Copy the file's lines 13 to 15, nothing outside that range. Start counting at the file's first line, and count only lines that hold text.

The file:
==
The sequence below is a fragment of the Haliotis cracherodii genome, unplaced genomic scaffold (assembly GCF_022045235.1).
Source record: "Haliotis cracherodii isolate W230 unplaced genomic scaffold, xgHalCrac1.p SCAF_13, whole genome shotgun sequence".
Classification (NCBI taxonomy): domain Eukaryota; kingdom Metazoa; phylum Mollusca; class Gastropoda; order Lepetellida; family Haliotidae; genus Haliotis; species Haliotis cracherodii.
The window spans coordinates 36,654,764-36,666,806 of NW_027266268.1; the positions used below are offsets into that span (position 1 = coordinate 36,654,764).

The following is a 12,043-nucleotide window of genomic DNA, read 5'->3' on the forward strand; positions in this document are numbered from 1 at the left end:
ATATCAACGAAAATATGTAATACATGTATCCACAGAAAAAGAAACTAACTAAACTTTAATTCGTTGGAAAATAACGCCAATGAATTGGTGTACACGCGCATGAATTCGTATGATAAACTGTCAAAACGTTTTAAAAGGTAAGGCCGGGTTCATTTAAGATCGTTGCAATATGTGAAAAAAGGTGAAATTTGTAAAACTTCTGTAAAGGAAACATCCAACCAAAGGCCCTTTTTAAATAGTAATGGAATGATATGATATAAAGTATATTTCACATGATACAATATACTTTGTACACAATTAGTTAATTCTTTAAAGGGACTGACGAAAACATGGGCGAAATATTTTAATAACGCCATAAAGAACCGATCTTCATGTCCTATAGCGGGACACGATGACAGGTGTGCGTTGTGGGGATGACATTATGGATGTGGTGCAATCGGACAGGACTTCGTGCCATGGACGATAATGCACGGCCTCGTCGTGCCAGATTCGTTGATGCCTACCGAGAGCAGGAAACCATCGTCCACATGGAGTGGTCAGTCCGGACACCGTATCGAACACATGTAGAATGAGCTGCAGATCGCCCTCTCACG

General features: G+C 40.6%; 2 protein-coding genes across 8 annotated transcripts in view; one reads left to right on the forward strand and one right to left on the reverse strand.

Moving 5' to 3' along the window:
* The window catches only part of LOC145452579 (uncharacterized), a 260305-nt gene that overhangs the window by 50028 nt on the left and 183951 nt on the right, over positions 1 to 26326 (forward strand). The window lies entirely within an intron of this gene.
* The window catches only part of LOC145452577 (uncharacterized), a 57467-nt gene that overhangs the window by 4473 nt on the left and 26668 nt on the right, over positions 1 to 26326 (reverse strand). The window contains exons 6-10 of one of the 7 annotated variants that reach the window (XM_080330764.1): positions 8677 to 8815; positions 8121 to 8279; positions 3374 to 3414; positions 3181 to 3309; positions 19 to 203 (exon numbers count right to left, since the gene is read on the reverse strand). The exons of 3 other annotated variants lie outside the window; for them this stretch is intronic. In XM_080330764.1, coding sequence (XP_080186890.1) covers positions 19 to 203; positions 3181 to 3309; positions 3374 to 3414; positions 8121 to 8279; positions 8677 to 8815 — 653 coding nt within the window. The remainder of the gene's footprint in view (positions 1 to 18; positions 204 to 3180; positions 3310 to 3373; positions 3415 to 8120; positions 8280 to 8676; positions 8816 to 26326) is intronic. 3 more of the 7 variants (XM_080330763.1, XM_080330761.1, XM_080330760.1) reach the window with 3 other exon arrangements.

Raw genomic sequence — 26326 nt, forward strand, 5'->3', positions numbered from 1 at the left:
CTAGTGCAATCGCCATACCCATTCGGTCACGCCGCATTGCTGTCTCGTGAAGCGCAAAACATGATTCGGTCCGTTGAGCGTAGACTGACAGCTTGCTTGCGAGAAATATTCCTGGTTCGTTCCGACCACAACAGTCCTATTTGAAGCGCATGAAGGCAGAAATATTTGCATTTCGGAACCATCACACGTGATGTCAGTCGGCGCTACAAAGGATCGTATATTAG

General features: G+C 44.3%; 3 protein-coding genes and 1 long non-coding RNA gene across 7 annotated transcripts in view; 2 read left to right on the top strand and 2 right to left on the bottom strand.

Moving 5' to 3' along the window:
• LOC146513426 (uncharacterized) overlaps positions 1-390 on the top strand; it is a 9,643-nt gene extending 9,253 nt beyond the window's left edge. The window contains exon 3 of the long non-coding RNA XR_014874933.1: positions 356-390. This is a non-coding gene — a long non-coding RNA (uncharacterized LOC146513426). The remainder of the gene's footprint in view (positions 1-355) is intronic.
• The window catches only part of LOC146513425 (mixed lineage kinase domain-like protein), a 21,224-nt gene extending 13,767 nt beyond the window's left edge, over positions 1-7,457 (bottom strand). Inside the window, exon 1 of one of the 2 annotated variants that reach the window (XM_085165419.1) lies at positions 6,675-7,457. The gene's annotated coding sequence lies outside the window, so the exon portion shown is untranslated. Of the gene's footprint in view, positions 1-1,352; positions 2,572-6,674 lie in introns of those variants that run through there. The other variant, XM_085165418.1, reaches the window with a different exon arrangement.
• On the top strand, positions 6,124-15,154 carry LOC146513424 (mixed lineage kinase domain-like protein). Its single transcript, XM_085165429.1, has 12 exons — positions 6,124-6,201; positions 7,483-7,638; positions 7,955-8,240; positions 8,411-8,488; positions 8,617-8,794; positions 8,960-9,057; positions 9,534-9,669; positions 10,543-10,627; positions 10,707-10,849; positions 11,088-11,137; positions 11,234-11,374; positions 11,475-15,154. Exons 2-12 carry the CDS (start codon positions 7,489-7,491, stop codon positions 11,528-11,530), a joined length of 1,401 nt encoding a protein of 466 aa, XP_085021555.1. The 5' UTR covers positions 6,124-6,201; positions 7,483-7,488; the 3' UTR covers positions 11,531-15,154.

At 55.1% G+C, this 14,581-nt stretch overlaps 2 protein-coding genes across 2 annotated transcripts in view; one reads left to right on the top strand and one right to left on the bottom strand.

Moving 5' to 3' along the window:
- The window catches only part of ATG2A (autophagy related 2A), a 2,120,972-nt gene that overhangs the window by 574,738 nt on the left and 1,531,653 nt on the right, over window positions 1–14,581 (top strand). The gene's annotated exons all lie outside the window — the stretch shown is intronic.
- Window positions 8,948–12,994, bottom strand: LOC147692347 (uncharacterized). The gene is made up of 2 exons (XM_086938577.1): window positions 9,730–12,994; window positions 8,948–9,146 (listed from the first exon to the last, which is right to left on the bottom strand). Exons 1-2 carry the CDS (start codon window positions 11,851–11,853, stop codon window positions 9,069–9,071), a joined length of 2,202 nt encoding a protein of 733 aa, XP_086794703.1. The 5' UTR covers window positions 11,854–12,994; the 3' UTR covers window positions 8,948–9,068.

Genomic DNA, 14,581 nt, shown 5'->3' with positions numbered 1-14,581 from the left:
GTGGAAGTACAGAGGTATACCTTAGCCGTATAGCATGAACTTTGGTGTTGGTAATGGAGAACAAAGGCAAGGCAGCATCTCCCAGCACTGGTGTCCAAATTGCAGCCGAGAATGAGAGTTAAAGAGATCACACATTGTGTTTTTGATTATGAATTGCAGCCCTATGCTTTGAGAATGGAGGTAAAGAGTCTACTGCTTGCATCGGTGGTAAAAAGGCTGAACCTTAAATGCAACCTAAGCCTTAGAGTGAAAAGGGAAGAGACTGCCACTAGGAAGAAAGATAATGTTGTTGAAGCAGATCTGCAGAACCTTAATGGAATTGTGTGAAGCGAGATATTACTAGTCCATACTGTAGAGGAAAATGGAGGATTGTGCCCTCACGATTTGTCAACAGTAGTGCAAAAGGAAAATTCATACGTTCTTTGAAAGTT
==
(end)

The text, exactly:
General features: G+C 44.3%; 3 protein-coding genes and 1 long non-coding RNA gene across 7 annotated transcripts in view; 2 read left to right on the top strand and 2 right to left on the bottom strand.

Moving 5' to 3' along the window:
• LOC146513426 (uncharacterized) overlaps positions 1-390 on the top strand; it is a 9,643-nt gene extending 9,253 nt beyond the window's left edge. The window contains exon 3 of the long non-coding RNA XR_014874933.1: positions 356-390. This is a non-coding gene — a long non-coding RNA (uncharacterized LOC146513426). The remainder of the gene's footprint in view (positions 1-355) is intronic.